# Eco1001 Chapter 5 2023

```Faculty of Business &amp; Economic Sciences
ECO1001 Chapter 5 – Demand and supply applied
Clifford Johnson
Chapter Outcomes
Once you have studied this chapter you should be able to
•
explain how equilibrium price and quantity in the market is affected by:
•
Changes in demand
•
Changes in supply.
•
predict the effects of simultaneous changes in demand and supply.
•
analyse the interaction between related markets.
•
Show the effects of government intervention markets, for example by
setting minimum or maximum prices.
Demand
Determinants of Demand
•
•
•
The quantity of goods demanded by an individual (household) in a particular
period of time depends on (function of), a) the price of the good, b) prices of
related goods, c) income of the individual, d) taste and e) the number of
individuals in the household.
Symbolically we can denote demand as:
• QD = quantity demanded (dependent variable)
• Px
• Pg
• Y
Independent variables
• T
• N
QD = f (Px , Pg , Y , T , N, …)
Changes in demand
• Increase
in demand
QD :
•
Px - quantities demanded
•
Pr
•
Y
Change in
•
T
DEMAND
•
N
QD = f (Px , Pg , Y , T , N, …)
•
•
•
Initial E, P0 ,Q0
•
DD
P1
• NEW E1
▪
.
Q1
Figure: Changes in demand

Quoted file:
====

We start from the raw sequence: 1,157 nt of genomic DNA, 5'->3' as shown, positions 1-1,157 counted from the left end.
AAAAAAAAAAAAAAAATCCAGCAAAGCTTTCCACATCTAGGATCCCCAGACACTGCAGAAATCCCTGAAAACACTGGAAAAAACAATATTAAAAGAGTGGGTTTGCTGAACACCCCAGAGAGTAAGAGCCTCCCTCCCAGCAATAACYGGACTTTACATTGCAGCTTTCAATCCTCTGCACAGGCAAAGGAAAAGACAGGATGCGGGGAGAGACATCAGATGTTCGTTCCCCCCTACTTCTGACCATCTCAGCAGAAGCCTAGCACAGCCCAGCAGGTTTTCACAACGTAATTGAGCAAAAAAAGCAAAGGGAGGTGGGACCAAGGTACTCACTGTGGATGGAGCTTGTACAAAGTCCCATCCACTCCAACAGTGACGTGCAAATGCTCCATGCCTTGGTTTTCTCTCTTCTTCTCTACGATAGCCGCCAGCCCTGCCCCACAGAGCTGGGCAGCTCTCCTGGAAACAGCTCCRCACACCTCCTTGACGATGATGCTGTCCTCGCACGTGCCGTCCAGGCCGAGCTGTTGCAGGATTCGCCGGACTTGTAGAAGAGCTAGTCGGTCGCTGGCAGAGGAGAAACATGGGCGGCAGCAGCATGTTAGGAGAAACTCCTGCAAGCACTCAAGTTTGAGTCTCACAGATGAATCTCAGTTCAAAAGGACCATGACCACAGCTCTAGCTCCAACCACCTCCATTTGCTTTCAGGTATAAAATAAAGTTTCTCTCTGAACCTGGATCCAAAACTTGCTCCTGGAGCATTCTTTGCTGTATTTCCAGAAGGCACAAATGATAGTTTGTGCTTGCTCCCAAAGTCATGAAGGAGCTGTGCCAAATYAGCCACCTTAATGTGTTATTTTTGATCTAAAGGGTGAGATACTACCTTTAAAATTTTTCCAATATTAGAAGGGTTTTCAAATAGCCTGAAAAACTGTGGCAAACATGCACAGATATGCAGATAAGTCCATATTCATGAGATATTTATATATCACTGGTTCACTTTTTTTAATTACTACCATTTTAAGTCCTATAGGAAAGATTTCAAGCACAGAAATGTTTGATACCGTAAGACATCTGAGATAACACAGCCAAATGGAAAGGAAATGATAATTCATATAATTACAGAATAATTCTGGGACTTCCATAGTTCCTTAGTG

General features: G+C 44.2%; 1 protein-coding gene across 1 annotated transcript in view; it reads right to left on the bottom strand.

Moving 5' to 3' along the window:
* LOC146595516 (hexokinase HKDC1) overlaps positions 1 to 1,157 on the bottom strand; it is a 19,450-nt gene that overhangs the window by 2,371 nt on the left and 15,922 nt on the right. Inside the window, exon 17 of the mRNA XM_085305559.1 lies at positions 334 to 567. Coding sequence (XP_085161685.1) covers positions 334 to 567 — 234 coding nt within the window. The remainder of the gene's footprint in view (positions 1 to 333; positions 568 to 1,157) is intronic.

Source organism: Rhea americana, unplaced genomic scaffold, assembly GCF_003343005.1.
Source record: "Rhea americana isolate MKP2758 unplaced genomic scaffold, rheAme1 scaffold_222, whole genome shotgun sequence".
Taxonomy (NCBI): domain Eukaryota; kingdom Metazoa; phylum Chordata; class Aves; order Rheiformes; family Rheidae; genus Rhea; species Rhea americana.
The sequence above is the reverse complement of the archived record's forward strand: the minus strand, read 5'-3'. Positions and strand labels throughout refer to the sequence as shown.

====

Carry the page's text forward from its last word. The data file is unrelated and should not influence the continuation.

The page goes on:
Changes in demand
• Decrease
in demand
QD :
•
Px – quantities demanded
•
Pg
•
Y
Change in
•
T
DEMAND
•
N
QD = f (Px , Pg , Y , T , N, …)
•
•
•
Initial E, P0 ,Q0
•
DD
P2
• New E2
▪
.
Q2
Figure: Changes in demand
Changes in demand
Figure: Examples of changes in demand
Changes in demand
Figure: Examples of changes in demand continued
Changes in demand
Figure: Examples of changes in demand continued
Supply
Determinants of Supply
•
•
The quantity of goods supplied by an individual producer
(seller/firm) in a particular period of time depends upon (function
of), a) the price of the good, b) prices of alternative output, c) the
price of the FOP, d) expected future prices of the good and e) the
state of technology.
Symbolically we can denote supply as:
• QS = quantity supplied (dependent variable)
• Px
• Pg
• Pf
Independent variables
• Pe
• Ty
• QS = f (Px , Pg , Pf , Pe , Ty , N …)
Changes in supply
• Increase
in supply
QS :
•
Px - quantities supplied
•
Pg
•
Pf
CHANGE IN
•
Pe
SUPPLY
•
Ty
•
N
QS = f (Px , Pg , Pf , Pe , Ty , N …)
•
•
•
Initial E, P0 ,Q0
•
SS
P1
•
NEW E1
Q1
Figure: Changes in supply
Changes in supply
• Decrease
in supply
QS :
•
Px - quantities supplied
•
Pg
•
Pf
CHANGE IN
•
Pe
SUPPLY
•
Ty
•
N
QS = f (Px , Pg , Pf , Pe , Ty , N …)
•
•
•
Initial E, P0 ,Q0
•
SS
P2
•
NEW E2
▪
.
Q2
Figure: Changes in supply
Changes in supply
Figure: Examples of changes in supply
Changes in supply
Figure: Examples of changes in supply continued
Simultaneous changes in demand and supply
Table: Simultaneous changes in demand and supply
Simultaneous changes in demand and supply
Figure: A simultaneous change in demand and supply
Simultaneous changes in demand and supply
Figure: A simultaneous increase in demand and decrease in supply continued
Interaction between related markets
• Fish and meat:
Figure - Interaction between the markets for fish and meat
Interaction between related markets
•
Motorcars and tyres
Figure: Interaction between markets for motorcars and tyres
Government intervention
Government intervention
•
•
•
Changes in previous section occur in a “competitive market”